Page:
Nunatsiaq Online
NEWS: Nunavut April 10, 2015 - 7:49 am

Nunavut teen not criminally responsible for woman’s death: defence

"People who commit criminal acts under the influence of mental illness should not be held criminally responsible for their acts"

THOMAS ROHNER
Closing arguments in the case of a 16-year-old accused of second-degree murder continue April 10 at the Nunavut Court of Justice in Iqaluit. (PHOTO BY PETER VARGA)
Closing arguments in the case of a 16-year-old accused of second-degree murder continue April 10 at the Nunavut Court of Justice in Iqaluit. (PHOTO BY PETER VARGA)

When he fatally stabbed a young mother 27 times in her Igloolik home in 2012, a young Igloolik man was suffering from a psychosis, with his thinking and emotions so impaired, he had lost contact with reality and was unable to tell right from wrong.

That’s according to the young man’s defence lawyer, Shayne Kert, who made her final submissions April 9 in her client’s second-degree murder trial at the Nunavut Court of Justice in Iqaluit.

The identity of the young man, now 19, who has already admitted to the 2012 killing of Tracy Uttak, is protected under a publication ban because he was 16 in 2012 when he was charged with first degree murder in connection with Uttak’s death.

In her closing arguments April 9, Kert asked Nunavut Justice Andrew Mahar to find the accused not criminally responsible for Uttak’s death.

She said he likely suffered from an untreated mental illness — schizophrenia — at the time: he followed the commands of hallucinated voices and was incapable of knowing either the legal or moral consequences of his actions at the exact moment he stabbed Uttak, Kert said.

But to prove the accused is not criminally responsible, Kert needs to convince Mahar on a “balance of probabilities” — meaning that it is more likely than not that the young man suffered from a psychosis when he stabbed Uttak.

Uttak’s family and community suffered an enormous loss at her death and it’s understandable for them to feel someone should be held responsible for the tragedy, Kert said.

“But it is a fundamental tenet of our criminal justice system that people who commit criminal acts under the influence of mental illness should not be held criminally responsible for their acts, the same way that sane, responsible people are,” Kert told Mahar.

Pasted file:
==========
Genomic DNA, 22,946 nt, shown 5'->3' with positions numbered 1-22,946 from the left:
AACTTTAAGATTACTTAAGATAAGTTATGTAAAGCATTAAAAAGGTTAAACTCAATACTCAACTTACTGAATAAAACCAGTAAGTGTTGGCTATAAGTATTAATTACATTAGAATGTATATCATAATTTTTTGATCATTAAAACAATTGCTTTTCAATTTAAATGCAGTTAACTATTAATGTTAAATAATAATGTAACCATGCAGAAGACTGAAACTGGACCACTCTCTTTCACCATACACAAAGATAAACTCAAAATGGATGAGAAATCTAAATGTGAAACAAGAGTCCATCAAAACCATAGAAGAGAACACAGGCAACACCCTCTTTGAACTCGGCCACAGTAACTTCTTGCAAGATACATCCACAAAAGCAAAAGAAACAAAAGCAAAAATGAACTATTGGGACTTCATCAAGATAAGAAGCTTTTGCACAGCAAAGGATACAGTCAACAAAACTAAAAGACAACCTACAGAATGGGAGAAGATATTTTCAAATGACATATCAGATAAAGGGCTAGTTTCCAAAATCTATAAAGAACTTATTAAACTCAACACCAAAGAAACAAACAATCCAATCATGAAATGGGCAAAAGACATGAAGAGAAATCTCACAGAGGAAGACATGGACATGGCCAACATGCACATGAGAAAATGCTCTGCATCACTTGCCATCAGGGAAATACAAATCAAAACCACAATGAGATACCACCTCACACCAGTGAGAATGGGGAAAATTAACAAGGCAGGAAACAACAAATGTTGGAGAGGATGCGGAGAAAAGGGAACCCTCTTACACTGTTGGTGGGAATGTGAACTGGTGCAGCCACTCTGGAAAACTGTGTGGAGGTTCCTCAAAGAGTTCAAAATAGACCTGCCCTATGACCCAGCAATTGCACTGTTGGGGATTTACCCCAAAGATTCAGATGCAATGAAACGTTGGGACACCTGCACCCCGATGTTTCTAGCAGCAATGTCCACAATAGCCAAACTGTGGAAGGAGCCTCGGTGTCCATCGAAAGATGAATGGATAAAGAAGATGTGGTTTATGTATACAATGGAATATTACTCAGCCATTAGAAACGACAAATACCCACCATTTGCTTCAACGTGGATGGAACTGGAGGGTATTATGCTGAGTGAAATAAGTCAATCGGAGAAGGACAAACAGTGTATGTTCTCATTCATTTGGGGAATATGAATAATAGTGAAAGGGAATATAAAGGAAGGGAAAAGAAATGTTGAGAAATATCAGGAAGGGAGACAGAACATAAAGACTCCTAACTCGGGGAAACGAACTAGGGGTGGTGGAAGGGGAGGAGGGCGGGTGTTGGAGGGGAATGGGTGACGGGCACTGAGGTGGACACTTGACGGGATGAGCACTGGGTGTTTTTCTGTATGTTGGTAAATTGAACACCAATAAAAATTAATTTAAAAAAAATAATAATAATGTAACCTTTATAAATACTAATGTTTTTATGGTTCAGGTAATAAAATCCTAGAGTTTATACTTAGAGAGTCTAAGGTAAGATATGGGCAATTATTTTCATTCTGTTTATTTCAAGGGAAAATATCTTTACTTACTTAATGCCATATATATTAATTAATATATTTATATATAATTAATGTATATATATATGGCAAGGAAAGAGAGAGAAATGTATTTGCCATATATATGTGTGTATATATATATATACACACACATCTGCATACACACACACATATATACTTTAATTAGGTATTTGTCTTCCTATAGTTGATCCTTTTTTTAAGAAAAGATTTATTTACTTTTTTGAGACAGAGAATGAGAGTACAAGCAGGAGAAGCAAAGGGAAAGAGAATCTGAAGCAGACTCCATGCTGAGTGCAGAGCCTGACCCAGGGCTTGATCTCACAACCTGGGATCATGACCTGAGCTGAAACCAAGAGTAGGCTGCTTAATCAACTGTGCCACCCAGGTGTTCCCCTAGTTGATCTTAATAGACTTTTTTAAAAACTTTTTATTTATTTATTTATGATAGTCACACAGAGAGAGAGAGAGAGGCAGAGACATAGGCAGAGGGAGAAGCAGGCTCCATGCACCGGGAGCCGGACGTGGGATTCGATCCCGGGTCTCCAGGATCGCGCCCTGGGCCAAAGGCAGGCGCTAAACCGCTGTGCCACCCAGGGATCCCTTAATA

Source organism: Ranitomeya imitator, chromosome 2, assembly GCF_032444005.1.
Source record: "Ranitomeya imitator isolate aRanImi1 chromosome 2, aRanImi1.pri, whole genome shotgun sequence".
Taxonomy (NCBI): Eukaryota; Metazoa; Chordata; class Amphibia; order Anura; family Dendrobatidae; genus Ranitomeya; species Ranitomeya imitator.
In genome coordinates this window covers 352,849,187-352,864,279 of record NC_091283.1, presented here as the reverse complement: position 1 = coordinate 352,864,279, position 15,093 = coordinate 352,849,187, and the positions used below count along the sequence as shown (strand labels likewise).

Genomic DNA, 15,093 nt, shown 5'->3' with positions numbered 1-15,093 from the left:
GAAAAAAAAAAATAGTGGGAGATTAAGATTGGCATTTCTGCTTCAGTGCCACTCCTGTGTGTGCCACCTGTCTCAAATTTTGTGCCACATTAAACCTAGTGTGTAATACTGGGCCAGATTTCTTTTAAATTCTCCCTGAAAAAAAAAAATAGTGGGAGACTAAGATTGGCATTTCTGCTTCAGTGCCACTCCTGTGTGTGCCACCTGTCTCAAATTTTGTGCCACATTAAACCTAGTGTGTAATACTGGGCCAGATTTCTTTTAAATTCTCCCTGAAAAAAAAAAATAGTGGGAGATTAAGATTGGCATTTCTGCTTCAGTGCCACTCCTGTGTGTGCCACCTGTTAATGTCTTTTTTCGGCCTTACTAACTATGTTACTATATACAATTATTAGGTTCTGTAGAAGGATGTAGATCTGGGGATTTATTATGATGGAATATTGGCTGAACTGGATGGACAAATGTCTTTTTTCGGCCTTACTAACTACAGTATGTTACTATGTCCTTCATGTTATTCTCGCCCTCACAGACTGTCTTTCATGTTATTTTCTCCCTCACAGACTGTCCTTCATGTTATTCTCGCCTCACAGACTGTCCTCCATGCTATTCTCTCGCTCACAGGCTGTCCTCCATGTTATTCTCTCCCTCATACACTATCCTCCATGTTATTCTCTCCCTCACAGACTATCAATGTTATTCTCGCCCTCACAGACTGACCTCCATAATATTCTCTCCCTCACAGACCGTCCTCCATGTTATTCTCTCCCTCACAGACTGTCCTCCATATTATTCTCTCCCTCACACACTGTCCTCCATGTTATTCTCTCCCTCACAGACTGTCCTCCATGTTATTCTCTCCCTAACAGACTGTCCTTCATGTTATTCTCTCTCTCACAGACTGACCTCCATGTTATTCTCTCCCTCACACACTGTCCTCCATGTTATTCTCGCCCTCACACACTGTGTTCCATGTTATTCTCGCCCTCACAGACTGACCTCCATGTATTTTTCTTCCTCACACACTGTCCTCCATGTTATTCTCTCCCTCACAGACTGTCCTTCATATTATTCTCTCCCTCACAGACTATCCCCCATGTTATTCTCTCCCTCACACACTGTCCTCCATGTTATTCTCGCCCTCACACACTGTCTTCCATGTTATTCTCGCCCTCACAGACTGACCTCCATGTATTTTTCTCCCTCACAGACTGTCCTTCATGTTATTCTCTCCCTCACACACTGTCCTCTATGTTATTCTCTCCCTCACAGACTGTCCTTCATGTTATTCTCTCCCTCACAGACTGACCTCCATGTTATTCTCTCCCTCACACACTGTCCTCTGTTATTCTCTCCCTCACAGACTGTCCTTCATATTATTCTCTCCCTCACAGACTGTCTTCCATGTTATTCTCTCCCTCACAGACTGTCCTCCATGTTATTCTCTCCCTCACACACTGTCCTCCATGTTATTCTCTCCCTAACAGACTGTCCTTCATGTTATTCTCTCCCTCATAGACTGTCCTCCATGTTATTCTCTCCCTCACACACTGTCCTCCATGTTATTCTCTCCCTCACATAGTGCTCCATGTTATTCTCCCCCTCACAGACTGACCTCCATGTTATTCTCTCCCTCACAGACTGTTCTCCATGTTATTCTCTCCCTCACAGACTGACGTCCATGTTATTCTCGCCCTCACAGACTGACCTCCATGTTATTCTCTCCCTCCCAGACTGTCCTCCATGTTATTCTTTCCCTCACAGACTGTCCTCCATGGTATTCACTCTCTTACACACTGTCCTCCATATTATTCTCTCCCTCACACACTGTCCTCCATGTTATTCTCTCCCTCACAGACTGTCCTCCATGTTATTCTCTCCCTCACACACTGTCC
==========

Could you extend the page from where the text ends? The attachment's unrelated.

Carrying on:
Kert outlined the accused’s history of mental illness for the court on April 9.

Between March 2011 and Nov. 29, 2012 — the date Uttak died —  the 16-year-old reported to numerous health care professionals, including local nurses, a pediatrician and psychiatrists, that he heard voices in his head telling him to harm, even kill, himself and those around him, Kert said.

Often, it was the same male voice that spoke to her client, commanding him to carry out violent acts, she said.

Kert said witnesses testified that the teenager was agitated, angry, scared and tired of the voices in the weeks leading up to Uttak’s death.

The day before killing Uttak, the accused told his mother that somebody was going to die, but that he didn’t know why, Kert said.

He was laughing when he told his mother this, Kert said.

And she related how, on the morning of Nov. 29, 2012, the accused went to the local psychiatric nurse who prescribed the teen an anti-psychotic drug.

At home that night, the brother of the accused testified that he heard screaming coming from the bedroom, Kert told the court.

“Get out of my head! Get out of my head!” is what the accused man’s brother said he heard.

Kert said that the teenager was filled with remorse after killing Uttak.

“[He] was heartbroken,” Kert told Mahar, adding that he cried constantly and felt he had no choice in what he had done.

But, even if the accused felt the moral weight of stabbing Uttak, that doesn’t mean he should be held criminally responsible, Kert argued.

That’s because he was incapable of rationalizing, compelled by the symptoms of his psychosis — and the hallucinated commands.

“Any such knowledge appears to be in retrospect, after the killing,” Kert said.

The voices — particularly a familiar male voice — continued to haunt the accused for months after the stabbing, Kert said.

And these voices continued until the accused was prescribed another anti-psychotic drug in March 2013.

Kert ended her final submissions around 2:30 p.m. April 9. Crown lawyer Barry McLaren is scheduled to begin his final submissions at 9 a.m. April 10.

The Crown has said that, should the young man be found guilty, they will make an application under the Youth Criminal Justice Act for an order that would have him sentenced as an adult.

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